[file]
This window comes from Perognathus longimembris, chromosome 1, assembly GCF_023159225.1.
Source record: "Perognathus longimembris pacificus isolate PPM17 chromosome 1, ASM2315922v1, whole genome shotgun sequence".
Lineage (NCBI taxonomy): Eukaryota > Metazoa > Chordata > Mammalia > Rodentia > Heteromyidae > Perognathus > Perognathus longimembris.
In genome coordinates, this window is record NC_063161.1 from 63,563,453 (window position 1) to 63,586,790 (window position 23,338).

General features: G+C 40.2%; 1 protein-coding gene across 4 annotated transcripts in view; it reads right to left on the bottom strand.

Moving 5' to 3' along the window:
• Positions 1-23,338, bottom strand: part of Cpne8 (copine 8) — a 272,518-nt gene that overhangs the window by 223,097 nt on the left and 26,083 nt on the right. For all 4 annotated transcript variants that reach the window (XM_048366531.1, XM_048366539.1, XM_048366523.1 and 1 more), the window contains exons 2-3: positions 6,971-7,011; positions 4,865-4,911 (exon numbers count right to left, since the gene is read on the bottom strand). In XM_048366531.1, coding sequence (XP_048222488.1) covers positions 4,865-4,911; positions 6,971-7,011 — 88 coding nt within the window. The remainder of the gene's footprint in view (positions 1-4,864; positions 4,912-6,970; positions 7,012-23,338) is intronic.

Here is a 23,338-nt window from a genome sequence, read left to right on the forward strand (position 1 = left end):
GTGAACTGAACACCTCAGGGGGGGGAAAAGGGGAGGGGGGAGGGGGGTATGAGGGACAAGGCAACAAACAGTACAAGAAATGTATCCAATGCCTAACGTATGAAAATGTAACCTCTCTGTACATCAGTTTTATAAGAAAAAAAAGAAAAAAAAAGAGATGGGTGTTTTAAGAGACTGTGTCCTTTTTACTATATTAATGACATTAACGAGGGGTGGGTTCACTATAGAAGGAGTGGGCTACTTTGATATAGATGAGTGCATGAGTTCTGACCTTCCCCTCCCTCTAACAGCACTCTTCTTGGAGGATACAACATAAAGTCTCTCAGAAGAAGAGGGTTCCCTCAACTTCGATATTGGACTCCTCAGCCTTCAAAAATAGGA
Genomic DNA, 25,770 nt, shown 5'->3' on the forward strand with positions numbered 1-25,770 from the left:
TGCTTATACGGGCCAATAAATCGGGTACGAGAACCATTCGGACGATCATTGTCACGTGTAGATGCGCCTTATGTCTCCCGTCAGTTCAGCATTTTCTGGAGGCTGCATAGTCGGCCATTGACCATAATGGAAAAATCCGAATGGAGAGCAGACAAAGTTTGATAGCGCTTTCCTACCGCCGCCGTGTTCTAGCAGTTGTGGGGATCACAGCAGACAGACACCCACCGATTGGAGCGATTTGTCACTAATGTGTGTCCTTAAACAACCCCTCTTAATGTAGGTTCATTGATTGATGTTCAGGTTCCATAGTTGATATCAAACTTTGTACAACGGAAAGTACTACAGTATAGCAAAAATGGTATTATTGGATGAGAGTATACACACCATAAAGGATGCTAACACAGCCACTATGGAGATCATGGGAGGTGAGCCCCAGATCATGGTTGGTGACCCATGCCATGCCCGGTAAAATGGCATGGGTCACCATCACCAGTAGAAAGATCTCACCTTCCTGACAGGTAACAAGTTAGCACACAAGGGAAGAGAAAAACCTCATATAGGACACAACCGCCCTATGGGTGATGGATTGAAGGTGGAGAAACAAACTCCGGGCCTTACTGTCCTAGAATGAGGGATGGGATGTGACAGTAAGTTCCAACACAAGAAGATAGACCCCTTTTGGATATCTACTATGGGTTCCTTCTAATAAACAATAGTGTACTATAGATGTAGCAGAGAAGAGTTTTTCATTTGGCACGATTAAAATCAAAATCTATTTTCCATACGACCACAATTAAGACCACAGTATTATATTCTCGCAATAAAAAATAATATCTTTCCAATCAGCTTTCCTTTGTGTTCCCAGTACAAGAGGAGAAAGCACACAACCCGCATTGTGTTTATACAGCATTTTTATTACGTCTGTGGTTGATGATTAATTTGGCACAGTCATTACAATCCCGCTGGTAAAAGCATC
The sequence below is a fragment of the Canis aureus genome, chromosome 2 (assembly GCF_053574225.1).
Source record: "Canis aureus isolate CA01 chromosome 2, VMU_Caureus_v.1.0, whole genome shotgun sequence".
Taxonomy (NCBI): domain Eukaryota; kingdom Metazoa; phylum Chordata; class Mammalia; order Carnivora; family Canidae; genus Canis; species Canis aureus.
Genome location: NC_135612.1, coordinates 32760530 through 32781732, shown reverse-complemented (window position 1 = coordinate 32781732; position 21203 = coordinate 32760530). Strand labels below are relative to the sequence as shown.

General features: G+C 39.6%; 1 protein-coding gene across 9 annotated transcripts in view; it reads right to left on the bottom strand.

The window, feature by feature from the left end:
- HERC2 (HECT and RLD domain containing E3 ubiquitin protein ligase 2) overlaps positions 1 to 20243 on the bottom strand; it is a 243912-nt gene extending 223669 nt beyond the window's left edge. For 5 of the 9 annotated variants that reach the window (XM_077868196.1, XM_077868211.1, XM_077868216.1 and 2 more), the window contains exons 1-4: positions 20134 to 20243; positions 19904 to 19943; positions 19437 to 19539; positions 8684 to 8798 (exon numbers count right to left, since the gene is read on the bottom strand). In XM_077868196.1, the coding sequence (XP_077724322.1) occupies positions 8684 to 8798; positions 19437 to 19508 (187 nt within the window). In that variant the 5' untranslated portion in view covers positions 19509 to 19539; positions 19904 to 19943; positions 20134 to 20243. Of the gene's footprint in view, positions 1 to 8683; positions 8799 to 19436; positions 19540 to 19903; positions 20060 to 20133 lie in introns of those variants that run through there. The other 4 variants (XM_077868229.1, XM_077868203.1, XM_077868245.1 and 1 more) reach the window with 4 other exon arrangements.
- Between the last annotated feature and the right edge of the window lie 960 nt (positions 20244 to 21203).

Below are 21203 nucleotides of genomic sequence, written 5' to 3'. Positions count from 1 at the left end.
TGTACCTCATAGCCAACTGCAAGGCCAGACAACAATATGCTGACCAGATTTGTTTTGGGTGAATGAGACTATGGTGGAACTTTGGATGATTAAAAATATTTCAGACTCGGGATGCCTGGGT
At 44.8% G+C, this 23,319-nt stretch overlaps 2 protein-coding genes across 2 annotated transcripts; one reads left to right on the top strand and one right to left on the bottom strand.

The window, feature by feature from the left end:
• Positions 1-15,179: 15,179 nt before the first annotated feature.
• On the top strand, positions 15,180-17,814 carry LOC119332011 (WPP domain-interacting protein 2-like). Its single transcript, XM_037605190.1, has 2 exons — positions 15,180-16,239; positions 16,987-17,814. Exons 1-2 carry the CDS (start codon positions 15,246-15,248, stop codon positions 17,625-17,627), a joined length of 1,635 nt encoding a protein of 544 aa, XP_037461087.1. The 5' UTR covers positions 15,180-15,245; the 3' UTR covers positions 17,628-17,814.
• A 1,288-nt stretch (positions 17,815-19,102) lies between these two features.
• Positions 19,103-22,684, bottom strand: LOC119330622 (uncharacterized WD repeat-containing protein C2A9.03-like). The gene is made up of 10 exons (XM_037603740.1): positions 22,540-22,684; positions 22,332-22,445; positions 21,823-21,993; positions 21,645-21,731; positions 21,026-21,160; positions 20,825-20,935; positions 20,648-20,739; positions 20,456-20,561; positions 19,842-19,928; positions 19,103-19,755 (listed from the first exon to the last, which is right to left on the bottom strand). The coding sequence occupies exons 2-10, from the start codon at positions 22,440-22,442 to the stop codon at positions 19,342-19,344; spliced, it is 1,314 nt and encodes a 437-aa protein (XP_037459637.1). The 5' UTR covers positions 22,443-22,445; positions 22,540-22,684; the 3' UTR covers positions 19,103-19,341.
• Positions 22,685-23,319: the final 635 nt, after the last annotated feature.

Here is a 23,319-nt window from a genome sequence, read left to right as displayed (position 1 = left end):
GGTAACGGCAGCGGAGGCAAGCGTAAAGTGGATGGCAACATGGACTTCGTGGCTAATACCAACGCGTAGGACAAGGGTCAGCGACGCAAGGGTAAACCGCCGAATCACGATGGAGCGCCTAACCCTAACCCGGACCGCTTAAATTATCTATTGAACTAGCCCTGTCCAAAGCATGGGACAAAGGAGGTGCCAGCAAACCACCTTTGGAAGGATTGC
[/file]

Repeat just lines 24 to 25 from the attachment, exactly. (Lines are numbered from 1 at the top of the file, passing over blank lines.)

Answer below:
• Positions 1-15,179: 15,179 nt before the first annotated feature.
• On the top strand, positions 15,180-17,814 carry LOC119332011 (WPP domain-interacting protein 2-like). Its single transcript, XM_037605190.1, has 2 exons — positions 15,180-16,239; positions 16,987-17,814. Exons 1-2 carry the CDS (start codon positions 15,246-15,248, stop codon positions 17,625-17,627), a joined length of 1,635 nt encoding a protein of 544 aa, XP_037461087.1. The 5' UTR covers positions 15,180-15,245; the 3' UTR covers positions 17,628-17,814.